Project: Research project

Grant Details


DESCRIPTION Toxoplasma gondii is an obligate intracellular parasite, which is capable of invading and replicating within all nucleated cells. Toxoplasmosis, particularly involving the brain, is a major source of morbidity and mortality in the Acquired Immune Deficiency Syndrome. The vacuole membrane surrounding the intracellular parasite contains a functional pore, which allows diffusion of small nutrients from the host cell into the vacuolar space surrounding the parasite. However, essentially nothing is known about macromolecules of host cell origin required for parasite growth, nor of mechanisms for parasite acquisition of these nutrients. We have demonstrated that intracellular T. gondii tachyzoites efficiently acquire and sequester host cell cholesterol internalized into cells through the host cell LDL receptor pathway. Viable parasites are required for this process, potentially implicating a secreted parasite sterol binding protein. Providing excess cholesterol to infected cells accelerates T. gondii growth, suggesting that cholesterol is limiting for parasite growth. T. gondii induces an increase in LDL internalization in infected host cells, possibly by activating host cell regulatory mechanisms of cholesterol homeostasis. These are all completely unexpected findings for a parasite, which resides in a vacuole, which does not fuse with organelles of the host endocytic cascade. To pursue the above observations, the mechanism by which the parasite regulates expression of host genes involved in sterol uptake and biosynthesis will be determined. Secreted parasite proteins, which participate in cholesterol acquisition from the host cell will be identified. Endocytic traffic in the parasite will be perturbed using pharmacologic and molecular manipulations, and effects on cholesterol uptake and delivery to parasite organelles will be assessed. These experiments are important because they elucidate the mechanisms of transport of an essential nutrient cholesterol - sequentially from the host cell to the PVM and PV, then across the parasite plasma membrane an ultimately to parasite organelles. Simultaneously, they define the contribution of the T. gondii endocytic pathway to macromolecule uptake, and open the possibility that this pathway can be used for therapeutic advantage in T. gondii and potentially in other Apicomplexan parasites, most notably Cryptosporidium parvum.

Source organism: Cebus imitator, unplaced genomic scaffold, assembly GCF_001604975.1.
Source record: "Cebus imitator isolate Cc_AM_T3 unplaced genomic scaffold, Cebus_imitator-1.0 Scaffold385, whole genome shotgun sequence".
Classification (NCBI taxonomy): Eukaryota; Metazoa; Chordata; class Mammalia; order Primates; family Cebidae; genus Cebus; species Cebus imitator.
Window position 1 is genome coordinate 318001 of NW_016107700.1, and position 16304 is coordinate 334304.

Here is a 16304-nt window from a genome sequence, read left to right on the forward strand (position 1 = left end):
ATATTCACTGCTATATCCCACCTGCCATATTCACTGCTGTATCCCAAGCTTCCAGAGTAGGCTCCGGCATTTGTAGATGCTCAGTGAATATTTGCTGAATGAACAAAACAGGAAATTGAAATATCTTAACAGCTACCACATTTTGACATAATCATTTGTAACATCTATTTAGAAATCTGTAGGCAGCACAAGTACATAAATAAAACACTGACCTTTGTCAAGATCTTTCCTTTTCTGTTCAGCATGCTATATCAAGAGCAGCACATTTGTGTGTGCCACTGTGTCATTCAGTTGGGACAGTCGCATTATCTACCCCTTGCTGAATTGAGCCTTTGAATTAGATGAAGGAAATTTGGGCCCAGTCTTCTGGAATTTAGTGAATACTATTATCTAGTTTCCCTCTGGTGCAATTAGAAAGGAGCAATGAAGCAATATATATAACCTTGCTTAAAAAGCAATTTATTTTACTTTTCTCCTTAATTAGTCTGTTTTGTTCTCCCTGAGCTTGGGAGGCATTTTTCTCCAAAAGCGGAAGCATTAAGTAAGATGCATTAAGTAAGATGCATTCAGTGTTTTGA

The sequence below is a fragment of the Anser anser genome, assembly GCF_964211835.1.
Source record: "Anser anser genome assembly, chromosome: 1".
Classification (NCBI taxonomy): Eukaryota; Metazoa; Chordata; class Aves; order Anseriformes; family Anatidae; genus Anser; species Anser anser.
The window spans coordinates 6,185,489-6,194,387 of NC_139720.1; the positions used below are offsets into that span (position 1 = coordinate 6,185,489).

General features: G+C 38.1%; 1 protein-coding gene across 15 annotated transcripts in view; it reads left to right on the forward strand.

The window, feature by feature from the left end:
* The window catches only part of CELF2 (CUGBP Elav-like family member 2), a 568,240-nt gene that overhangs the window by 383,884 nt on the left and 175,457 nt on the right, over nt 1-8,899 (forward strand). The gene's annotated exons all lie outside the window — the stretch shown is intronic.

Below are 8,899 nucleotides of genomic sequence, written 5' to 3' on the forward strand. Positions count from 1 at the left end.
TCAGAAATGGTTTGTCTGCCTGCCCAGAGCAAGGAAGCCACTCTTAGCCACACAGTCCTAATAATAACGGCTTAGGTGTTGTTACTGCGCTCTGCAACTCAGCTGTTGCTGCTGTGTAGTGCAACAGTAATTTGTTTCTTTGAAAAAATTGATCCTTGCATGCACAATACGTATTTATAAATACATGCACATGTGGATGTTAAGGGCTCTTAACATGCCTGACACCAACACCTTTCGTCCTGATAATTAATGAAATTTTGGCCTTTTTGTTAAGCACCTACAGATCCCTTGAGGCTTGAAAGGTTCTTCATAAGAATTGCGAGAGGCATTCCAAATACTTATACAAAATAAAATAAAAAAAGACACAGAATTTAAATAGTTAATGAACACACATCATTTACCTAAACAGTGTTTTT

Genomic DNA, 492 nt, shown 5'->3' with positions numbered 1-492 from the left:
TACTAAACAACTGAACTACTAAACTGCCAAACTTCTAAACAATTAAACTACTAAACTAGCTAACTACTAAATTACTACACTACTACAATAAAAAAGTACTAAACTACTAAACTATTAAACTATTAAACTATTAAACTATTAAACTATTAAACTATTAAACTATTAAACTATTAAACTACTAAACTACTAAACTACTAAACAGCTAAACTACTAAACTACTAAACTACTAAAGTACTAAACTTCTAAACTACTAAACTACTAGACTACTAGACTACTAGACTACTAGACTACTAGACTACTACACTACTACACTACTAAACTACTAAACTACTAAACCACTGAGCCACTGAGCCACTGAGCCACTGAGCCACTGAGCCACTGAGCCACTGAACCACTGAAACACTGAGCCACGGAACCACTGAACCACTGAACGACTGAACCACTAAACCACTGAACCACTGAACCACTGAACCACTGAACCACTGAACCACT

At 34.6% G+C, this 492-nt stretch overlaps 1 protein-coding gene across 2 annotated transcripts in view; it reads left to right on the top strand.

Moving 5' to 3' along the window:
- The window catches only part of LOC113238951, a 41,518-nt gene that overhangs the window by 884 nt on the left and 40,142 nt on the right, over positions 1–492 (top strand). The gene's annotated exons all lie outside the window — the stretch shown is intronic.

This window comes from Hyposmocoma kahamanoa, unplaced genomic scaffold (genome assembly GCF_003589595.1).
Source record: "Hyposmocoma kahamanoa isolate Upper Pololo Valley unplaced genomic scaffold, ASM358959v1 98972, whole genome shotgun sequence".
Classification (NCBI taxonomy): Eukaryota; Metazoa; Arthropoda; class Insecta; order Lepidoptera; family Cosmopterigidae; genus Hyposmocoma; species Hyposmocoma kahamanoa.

Effective start/end date7/1/006/30/06


  • National Institutes of Health: $327,000.00
  • National Institutes of Health: $327,000.00
  • National Institutes of Health: $327,000.00
  • National Institutes of Health: $353,379.00
  • National Institutes of Health: $301,000.00


  • Medicine(all)
  • Immunology and Microbiology(all)


Explore the research topics touched on by this project. These labels are generated based on the underlying awards/grants. Together they form a unique fingerprint.